“Our resource-based economy and its inherently cyclical nature has helped us to become more comfortable with anticipating volatility from economic cycles and events,” he said.

Leo de Bever, chief executive officer of Alberta Investment Management Corp., which manages $75-billion of pension and other assets for the Alberta government, said he finds the views of European and Asian fund managers surprising, because “it seems reasonable to assume – as the Canadians did – that historically low volatility could not last.”

“We had not seen a correction in a while, so it was bound to happen some time,” Mr. de Bever said.

The fact equity markets have been so volatile this fall suggests the Canadian respondents may have had an accurate view in June about the likelihood of future boom and bust cycles, Mr. Young said.

“The Canadians were definitely positioned the appropriate way in terms of their thought processes, and certainly that expectation matched up with reality,” he said.

The survey also found that fund managers around the world are more optimistic about the chances of meeting investment return goals over the next five years compared with two years ago when the survey was last conducted.

In 2014, 91 per cent of fund managers globally said they are comfortable they will achieve their annualized returns over the next five years, an increase from 65 per cent. In Canada, 96 per cent believe they can meet their goals, up from 60 per cent in 2012.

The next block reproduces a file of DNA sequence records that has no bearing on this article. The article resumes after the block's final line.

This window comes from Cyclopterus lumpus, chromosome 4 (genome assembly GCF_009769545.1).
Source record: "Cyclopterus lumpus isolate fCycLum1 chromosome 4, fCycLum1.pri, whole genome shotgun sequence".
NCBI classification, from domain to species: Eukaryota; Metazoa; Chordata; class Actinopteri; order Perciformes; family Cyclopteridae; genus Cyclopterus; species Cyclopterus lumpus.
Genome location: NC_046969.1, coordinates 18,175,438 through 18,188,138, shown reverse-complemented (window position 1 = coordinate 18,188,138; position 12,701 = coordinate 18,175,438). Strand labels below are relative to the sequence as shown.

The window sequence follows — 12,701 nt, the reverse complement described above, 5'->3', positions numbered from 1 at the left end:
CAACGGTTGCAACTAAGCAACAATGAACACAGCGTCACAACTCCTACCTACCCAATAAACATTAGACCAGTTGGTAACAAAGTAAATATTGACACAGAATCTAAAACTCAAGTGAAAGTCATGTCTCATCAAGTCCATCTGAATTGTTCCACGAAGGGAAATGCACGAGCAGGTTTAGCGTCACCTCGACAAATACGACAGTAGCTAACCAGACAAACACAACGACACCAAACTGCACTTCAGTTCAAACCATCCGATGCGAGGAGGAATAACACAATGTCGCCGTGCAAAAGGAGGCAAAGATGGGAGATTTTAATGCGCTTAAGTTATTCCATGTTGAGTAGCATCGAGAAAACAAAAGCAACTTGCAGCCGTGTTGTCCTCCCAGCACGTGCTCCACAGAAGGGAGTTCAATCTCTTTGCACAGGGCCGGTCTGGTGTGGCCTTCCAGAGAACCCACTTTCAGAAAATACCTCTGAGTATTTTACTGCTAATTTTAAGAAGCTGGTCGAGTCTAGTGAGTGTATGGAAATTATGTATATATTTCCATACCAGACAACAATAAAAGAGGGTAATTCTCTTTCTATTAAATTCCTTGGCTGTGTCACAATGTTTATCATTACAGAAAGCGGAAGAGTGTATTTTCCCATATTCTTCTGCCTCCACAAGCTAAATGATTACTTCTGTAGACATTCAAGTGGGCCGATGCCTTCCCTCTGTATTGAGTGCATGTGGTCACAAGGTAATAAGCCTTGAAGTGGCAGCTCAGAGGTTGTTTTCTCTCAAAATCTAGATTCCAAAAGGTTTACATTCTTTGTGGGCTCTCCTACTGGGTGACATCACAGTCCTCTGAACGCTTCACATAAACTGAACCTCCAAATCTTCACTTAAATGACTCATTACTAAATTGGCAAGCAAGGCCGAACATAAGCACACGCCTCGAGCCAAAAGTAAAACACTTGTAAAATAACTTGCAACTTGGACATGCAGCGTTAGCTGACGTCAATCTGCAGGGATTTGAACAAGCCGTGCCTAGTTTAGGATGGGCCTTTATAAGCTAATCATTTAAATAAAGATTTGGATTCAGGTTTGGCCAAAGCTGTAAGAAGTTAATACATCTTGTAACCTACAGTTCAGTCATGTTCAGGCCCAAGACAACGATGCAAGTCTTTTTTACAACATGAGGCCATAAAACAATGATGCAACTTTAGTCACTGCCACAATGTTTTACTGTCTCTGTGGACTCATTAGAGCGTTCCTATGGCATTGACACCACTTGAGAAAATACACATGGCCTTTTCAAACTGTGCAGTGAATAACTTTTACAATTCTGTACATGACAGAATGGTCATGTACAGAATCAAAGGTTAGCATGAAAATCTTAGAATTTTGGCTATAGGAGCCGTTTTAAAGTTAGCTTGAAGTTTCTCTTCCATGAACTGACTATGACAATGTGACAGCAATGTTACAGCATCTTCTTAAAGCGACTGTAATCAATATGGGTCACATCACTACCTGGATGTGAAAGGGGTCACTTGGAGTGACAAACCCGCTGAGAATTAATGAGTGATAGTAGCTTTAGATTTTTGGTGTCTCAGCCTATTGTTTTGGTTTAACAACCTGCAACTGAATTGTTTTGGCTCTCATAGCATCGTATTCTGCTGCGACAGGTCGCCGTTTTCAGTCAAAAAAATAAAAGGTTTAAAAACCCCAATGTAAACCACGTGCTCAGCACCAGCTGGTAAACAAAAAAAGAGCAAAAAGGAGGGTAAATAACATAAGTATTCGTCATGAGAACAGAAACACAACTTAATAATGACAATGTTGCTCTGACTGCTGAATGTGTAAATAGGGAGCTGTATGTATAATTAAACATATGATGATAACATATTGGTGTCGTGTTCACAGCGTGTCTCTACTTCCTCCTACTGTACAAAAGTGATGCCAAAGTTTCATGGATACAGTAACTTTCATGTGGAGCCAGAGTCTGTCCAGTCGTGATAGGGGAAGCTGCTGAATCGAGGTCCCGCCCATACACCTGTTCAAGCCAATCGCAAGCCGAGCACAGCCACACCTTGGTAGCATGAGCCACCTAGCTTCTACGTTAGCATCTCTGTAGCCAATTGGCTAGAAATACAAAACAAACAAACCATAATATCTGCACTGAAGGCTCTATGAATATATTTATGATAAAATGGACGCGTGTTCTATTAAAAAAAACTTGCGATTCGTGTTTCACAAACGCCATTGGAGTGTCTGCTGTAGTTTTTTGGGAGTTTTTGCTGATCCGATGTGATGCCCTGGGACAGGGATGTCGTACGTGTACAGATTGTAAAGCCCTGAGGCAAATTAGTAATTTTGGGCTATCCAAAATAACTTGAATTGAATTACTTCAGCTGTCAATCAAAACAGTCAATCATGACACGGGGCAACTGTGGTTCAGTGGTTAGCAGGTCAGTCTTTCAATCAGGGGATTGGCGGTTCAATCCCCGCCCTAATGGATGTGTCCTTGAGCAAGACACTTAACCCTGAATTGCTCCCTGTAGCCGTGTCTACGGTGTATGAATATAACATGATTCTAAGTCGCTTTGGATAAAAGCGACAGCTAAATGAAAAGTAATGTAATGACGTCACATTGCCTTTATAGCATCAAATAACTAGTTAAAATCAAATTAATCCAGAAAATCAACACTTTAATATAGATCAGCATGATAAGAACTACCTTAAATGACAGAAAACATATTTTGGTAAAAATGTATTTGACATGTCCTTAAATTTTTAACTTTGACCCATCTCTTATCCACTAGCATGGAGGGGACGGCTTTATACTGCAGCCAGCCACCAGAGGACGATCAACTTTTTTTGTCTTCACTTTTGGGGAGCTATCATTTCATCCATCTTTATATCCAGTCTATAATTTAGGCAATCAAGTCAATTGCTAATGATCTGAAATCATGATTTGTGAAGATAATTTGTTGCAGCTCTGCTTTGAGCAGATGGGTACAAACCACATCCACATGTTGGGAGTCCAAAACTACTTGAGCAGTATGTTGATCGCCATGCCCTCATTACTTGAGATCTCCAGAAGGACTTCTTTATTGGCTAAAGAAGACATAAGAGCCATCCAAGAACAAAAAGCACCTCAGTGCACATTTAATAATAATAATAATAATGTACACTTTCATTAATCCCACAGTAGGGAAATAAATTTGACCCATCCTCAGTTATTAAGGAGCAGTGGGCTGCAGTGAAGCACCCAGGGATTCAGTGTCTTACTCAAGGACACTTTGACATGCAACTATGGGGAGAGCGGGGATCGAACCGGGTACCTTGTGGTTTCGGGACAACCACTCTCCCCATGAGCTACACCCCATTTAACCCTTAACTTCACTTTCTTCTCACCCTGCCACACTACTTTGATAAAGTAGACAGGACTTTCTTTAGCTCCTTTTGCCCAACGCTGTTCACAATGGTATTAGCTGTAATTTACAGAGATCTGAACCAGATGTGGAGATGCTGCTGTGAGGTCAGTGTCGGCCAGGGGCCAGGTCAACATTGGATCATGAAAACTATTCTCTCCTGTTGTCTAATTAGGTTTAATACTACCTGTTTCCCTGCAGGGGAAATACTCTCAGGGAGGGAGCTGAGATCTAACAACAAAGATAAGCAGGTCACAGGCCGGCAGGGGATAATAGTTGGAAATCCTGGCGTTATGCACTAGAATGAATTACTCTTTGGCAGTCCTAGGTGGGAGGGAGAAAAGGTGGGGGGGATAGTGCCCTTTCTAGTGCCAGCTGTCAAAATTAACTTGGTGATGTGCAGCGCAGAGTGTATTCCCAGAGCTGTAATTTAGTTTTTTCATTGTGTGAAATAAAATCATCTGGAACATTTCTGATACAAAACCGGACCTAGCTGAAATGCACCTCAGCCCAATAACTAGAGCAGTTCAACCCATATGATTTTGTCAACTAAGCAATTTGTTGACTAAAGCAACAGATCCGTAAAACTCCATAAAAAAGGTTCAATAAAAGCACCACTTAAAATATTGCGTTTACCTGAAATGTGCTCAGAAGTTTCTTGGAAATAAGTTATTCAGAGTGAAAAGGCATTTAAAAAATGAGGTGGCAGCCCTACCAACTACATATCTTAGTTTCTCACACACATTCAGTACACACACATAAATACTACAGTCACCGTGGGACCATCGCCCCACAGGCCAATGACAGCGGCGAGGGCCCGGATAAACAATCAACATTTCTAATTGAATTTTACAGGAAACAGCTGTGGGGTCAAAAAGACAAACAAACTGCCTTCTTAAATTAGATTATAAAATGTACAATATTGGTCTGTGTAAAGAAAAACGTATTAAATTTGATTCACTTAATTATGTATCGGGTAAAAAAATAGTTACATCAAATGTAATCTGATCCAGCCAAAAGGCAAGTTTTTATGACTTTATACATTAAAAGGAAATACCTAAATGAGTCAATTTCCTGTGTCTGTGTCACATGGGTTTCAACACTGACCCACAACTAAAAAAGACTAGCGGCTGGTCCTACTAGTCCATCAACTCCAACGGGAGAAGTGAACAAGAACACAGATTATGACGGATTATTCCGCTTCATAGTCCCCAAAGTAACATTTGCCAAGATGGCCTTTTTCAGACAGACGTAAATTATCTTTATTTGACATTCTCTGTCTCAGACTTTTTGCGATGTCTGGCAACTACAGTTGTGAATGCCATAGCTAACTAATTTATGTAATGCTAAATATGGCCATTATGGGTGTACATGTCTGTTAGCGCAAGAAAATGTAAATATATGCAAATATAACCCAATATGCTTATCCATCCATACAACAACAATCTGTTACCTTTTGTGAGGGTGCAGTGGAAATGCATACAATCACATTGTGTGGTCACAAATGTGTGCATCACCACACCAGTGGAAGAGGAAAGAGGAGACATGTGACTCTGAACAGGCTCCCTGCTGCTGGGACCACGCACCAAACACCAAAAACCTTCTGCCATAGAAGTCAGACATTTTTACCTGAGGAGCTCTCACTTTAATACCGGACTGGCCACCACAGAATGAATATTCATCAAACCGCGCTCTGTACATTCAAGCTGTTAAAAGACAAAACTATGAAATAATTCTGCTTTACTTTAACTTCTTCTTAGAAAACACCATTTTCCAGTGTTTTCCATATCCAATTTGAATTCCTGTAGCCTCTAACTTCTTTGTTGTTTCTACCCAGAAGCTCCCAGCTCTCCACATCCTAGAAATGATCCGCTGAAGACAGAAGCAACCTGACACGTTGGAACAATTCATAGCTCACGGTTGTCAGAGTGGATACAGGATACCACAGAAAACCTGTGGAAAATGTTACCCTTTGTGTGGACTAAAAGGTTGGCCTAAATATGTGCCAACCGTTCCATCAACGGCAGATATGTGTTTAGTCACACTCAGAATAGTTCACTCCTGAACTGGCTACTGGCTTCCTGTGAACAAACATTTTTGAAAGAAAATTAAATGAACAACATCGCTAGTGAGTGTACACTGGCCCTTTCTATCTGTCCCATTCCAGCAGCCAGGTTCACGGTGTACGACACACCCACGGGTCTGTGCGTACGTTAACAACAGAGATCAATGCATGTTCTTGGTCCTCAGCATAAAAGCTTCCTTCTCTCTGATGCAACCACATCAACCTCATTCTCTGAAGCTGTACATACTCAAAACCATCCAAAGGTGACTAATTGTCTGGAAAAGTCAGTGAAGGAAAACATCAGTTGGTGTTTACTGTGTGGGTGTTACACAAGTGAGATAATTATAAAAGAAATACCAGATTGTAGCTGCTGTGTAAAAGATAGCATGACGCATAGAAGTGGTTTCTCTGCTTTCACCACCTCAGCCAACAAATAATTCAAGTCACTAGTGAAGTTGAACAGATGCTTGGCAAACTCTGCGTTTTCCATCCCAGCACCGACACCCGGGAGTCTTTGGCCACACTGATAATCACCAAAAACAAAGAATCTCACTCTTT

Although the survey was conducted before equity markets declined sharply this fall, Mr. Young said he believes the greater confidence is still likely prevailing because “these are long-term investors and we are asking about five-year views.”

Julie Cays, chief investment officer at the Colleges of Applied Arts and Technology (CAAT) Pension Plan in Ontario, said many pension plans have lowered their return assumptions in recent years because interest rates remain low, which helps build confidence the targets can be met.

She said a major reason for concern about future volatility is the huge amount of liquidity the U.S. Federal Reserve has provided in recent years to stimulate the U.S. economy, which she said is an experiment that’s never been tried on such a scale before.

“We don’t really know what the effect of all this liquidity and all these low rates is really going to be over the long term, and I think people are nervous about that,” Ms. Cays said.

Mr. de Bever sees reasons for optimism about returns in future years, saying while many assets are now fully valued, companies are still finding productivity gains and maintaining strong profit margins.

“That’s likely to be true longer term, although one can make a case that the easy gains have been made for now,” he said.
On Friday afternoon, I had a conference call with Pam Holding, chief investment officer at Pyramis, and we discussed these results. I thank Charles Keller for setting this call up.